The biggest concern I’ve heard repeatedly parroted from the anti-electric vehicle mob is “good luck finding somewhere to charge your Telsa on a long road trip, those things are only good for city commuting”. Harley-Davidson is taking the EV technology they released with their new LiveWire Motorcycle across the entire globe on a 100 day, 13,000-mile trek to prove the naysayers wrong, documented on their H-D podcast series available on Spotify and Apple Podcasts.

In only 30 days, the same engineers that developed the LiveWire were assembled to retrofit the production model LiveWires to sustain the grueling journey ahead. The bikes utilize production-spec LiveWire parts such as the “RESS (Rechargeable Energy Storage System) hardware, chassis, and Harley-Davidson Revelation™ powertrain components” per the official press release. In addition to all of that, the bikes feature prototype wheels, rotors, and tires from their upcoming Pan America adventure touring bike set to release in late 2020, as a 2021 model.

If a 13,000-mile journey doesn’t sell you on the efficiency and reliability of electric motorcycles, I’m not sure what will. Back in June of 2016, Rafael de Mestre did a similar stunt/challenge by taking his 2012 Tesla Model S on a 15,534-mile drive over an 80 day period to prove the same point.

The podcast will include the engineering process as well as the trip itself and any issues the riders may run into along the way. The LiveWire that Ewan McGregor rode in Harley-Davidson’s recent Long Way Up documentary series was far from stock, so it will be great to see the capabilities of the technology with something closer to the motorcycles H-D has available to consumers.

H-D Podcast

TVS Apache RTR 200 4V

Source: MotorbikeWriter.com

Swappable Batteries and Improved Battery Tech Could Mean Electric ADVs Aren’t Far Off

One of the biggest obstacles for electric ADV bikes is the fact that battery technology just simply isn’t there yet. However, that might be changing and sooner than you think, according to ADV Pulse.

The publication notes that battery technology is quickly progressing. Things like pre-charged swappable batteries, which are already in some scooters and are currently being developed via an alliance between Honda, Kawasaki, Suzuki, and Yamaha, could make getting a fresh battery as easy as pulling into a battery-swapping station for fully charged battery.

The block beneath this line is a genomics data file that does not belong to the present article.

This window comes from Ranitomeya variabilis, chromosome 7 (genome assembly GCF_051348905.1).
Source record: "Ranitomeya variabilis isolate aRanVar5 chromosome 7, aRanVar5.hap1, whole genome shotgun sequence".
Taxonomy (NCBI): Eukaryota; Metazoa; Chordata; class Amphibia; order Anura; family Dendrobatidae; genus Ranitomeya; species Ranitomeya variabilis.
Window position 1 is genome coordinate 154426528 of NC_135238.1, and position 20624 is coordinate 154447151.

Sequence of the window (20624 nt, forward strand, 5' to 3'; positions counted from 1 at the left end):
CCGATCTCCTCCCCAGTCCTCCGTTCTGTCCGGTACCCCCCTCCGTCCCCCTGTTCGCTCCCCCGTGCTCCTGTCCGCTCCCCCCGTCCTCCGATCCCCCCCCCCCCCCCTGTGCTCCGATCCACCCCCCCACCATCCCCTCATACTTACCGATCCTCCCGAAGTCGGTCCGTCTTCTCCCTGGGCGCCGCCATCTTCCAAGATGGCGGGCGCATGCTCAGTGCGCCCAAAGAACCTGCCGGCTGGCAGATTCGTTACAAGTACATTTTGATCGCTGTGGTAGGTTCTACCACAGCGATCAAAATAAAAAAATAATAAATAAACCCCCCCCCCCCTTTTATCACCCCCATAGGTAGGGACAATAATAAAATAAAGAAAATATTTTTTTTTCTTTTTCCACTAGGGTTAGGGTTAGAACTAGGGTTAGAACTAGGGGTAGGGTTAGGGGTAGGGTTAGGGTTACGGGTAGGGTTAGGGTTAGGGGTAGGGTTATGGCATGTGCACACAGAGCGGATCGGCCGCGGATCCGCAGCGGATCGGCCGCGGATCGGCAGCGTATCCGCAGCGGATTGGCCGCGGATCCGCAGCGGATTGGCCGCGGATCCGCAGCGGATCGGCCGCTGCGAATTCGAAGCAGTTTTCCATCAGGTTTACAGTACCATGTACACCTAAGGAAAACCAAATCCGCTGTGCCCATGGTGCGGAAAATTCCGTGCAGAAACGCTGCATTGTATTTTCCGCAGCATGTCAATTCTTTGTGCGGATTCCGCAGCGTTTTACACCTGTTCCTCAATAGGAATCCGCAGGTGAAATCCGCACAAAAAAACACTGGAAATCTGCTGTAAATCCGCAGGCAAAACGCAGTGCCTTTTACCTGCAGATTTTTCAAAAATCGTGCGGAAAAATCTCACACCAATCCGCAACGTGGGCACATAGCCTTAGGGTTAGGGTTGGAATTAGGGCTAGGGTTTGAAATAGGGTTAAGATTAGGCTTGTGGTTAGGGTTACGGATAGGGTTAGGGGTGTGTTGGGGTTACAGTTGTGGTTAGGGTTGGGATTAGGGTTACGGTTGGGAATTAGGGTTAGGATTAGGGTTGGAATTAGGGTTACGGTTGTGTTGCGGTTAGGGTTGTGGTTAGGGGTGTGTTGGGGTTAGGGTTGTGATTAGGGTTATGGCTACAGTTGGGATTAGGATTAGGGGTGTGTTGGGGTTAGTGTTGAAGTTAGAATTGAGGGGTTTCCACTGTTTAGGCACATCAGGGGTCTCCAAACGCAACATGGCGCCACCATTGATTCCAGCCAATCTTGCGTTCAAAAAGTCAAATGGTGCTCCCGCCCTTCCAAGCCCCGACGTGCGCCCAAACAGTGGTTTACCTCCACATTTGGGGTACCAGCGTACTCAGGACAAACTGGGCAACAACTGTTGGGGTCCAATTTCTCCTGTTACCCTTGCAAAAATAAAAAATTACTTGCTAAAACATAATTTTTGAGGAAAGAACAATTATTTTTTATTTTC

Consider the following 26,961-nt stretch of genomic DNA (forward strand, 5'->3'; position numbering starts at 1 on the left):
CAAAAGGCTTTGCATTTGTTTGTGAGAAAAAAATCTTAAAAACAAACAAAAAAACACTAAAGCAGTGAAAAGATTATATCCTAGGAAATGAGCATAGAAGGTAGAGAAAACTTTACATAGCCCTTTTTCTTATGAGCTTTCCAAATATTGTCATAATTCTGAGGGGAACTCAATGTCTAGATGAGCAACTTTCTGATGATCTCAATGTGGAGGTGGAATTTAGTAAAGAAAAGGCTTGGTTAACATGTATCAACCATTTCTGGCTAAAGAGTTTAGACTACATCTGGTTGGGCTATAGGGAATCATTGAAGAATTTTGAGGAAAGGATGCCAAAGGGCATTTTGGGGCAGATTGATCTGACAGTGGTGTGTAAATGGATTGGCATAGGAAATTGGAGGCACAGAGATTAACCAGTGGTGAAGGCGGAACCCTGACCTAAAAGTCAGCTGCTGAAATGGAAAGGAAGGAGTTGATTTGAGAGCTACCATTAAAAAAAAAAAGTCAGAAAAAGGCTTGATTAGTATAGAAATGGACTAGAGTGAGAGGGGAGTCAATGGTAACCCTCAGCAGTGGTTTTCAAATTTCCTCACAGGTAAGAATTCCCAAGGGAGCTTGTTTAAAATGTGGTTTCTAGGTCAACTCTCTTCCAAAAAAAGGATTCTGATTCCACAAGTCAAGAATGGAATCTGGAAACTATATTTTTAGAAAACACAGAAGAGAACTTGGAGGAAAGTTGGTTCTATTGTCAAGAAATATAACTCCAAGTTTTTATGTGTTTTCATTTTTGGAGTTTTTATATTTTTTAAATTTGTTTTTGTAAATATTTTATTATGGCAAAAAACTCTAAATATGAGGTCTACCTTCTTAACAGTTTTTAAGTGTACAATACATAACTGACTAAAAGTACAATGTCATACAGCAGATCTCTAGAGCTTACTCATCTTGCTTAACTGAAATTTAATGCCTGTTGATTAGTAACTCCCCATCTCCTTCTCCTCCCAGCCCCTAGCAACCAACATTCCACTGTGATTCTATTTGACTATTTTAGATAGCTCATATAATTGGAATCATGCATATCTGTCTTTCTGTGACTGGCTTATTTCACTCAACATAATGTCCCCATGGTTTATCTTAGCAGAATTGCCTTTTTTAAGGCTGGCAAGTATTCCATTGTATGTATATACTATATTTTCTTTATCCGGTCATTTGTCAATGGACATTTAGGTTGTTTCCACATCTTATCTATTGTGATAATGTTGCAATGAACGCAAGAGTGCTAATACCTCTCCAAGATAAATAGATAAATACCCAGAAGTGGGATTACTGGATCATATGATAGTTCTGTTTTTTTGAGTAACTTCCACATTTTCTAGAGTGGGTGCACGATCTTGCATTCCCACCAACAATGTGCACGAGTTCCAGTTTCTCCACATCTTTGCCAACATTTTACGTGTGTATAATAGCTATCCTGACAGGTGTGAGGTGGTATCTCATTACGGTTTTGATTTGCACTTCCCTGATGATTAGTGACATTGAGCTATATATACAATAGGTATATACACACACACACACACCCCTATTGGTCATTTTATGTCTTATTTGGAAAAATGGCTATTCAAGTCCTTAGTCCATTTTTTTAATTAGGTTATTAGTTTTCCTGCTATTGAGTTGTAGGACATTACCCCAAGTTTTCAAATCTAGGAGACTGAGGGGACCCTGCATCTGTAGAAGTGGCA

Also, battery ranges continue to improve every year. Lucid Motors has a massive battery on its new car and Tesla’s future batteries are supposed to get 500 miles per charge with short charge times. At the same time battery lifespans are increasing. Tesla’s new battery is supposed to be good for up to a million miles, which will eliminate the need for most folks to replace a battery.

TVS Apache RTR 200 4V

All of these developments will take some time to make their way to motorcycles, but they will and it will likely happen before you expect it. The new battery technology is coming. Even now, it’s pretty impressive what can be done on an electric motorcycle. A bonafide electric ADV bike has yet to be seen, but with these recent developments and what’s coming, it’s likely right around the corner.

Source: MotorbikeWriter.com

Royal Enfield builds electric prototypes

Old-school motorcycle manufacturer Royal Enfield is getting closer to releasing an electric model after building a couple of electric prototypes.

Last year, company president Rudratej Singh said they had “several projects in the pipeline and the electric platform is one of them”.

“We are in an investment phase in the project where we have a team that is working on different ideas and concepts with a long-term focus. We will disclose our plans at an appropriate time.”

Electric prototypes

Now CEO Vinod Dasari has confirmed that they have developed a couple of electric prototypes.

As suspected, Royal Enfield worked on its electric platform at their new English research and development centre in Leicestershire.

There are no further details on the project, but a prototype means they have something that works and is being tested.